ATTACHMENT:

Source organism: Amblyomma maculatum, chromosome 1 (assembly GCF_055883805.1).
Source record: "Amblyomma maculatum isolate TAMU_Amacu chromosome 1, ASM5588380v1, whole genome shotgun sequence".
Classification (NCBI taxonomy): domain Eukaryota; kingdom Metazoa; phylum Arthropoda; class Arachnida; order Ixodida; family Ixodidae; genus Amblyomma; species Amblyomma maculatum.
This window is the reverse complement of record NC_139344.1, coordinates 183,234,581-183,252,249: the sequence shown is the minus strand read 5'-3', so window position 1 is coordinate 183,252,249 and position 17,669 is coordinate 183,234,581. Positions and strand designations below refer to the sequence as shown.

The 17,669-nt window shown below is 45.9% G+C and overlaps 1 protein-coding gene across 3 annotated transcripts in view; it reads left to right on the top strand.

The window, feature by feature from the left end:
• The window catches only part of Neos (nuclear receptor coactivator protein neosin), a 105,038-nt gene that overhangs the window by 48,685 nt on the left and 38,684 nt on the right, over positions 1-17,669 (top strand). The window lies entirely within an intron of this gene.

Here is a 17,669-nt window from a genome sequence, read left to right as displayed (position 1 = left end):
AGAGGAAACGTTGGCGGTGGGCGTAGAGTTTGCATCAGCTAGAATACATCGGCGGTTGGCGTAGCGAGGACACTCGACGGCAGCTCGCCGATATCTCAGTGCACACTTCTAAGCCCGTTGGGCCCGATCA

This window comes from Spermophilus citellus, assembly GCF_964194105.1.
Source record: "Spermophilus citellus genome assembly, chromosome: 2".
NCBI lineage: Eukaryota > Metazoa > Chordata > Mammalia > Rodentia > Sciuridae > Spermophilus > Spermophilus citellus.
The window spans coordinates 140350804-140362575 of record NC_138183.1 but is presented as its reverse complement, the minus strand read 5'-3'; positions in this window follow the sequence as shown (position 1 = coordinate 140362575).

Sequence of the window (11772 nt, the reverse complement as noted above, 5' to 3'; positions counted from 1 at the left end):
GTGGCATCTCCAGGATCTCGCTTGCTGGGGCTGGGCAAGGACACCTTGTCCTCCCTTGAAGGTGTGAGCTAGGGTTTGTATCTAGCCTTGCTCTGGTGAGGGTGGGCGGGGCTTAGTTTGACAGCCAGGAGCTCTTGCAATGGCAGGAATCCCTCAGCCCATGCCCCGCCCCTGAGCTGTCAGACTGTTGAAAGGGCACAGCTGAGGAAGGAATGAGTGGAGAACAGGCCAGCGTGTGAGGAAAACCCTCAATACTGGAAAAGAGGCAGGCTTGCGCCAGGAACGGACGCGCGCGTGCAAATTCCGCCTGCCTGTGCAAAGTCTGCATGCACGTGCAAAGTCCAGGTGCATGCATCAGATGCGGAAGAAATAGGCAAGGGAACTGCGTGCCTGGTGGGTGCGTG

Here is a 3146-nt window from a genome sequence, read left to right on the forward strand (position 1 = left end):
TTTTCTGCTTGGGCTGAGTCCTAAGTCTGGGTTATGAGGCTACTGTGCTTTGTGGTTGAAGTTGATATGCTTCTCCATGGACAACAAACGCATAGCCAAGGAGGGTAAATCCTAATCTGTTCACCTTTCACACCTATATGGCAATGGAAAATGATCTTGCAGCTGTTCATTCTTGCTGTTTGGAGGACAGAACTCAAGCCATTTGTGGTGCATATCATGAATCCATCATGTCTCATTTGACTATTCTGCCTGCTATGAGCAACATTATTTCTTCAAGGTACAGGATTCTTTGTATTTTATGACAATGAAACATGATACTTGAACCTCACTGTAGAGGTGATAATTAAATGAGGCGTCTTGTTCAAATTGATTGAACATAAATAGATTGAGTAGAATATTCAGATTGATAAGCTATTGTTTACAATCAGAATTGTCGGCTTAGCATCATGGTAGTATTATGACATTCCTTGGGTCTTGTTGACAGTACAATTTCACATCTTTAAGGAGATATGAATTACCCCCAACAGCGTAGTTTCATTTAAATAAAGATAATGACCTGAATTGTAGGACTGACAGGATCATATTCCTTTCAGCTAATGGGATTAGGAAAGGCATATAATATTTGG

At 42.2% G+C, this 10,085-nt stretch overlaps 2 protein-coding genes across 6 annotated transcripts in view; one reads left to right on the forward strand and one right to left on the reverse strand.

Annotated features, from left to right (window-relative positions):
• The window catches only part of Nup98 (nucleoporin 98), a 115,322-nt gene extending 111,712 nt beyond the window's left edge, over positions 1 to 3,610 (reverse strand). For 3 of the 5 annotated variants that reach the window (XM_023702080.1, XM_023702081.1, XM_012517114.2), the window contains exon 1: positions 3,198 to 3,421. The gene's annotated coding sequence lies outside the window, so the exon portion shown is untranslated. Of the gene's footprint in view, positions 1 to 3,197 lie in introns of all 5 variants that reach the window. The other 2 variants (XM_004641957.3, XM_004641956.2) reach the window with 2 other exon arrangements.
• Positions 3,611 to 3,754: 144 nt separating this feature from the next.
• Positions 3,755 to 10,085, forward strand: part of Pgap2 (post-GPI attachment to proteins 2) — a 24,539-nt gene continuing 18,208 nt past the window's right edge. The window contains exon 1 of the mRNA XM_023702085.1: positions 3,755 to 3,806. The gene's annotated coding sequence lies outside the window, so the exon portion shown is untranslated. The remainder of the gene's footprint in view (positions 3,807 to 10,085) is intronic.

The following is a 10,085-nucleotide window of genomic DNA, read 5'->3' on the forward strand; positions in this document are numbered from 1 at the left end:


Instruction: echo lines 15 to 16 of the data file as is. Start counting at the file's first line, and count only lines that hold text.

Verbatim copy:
GTGGCATCTCCAGGATCTCGCTTGCTGGGGCTGGGCAAGGACACCTTGTCCTCCCTTGAAGGTGTGAGCTAGGGTTTGTATCTAGCCTTGCTCTGGTGAGGGTGGGCGGGGCTTAGTTTGACAGCCAGGAGCTCTTGCAATGGCAGGAATCCCTCAGCCCATGCCCCGCCCCTGAGCTGTCAGACTGTTGAAAGGGCACAGCTGAGGAAGGAATGAGTGGAGAACAGGCCAGCGTGTGAGGAAAACCCTCAATACTGGAAAAGAGGCAGGCTTGCGCCAGGAACGGACGCGCGCGTGCAAATTCCGCCTGCCTGTGCAAAGTCTGCATGCACGTGCAAAGTCCAGGTGCATGCATCAGATGCGGAAGAAATAGGCAAGGGAACTGCGTGCCTGGTGGGTGCGTG

Here is a 3146-nt window from a genome sequence, read left to right on the forward strand (position 1 = left end):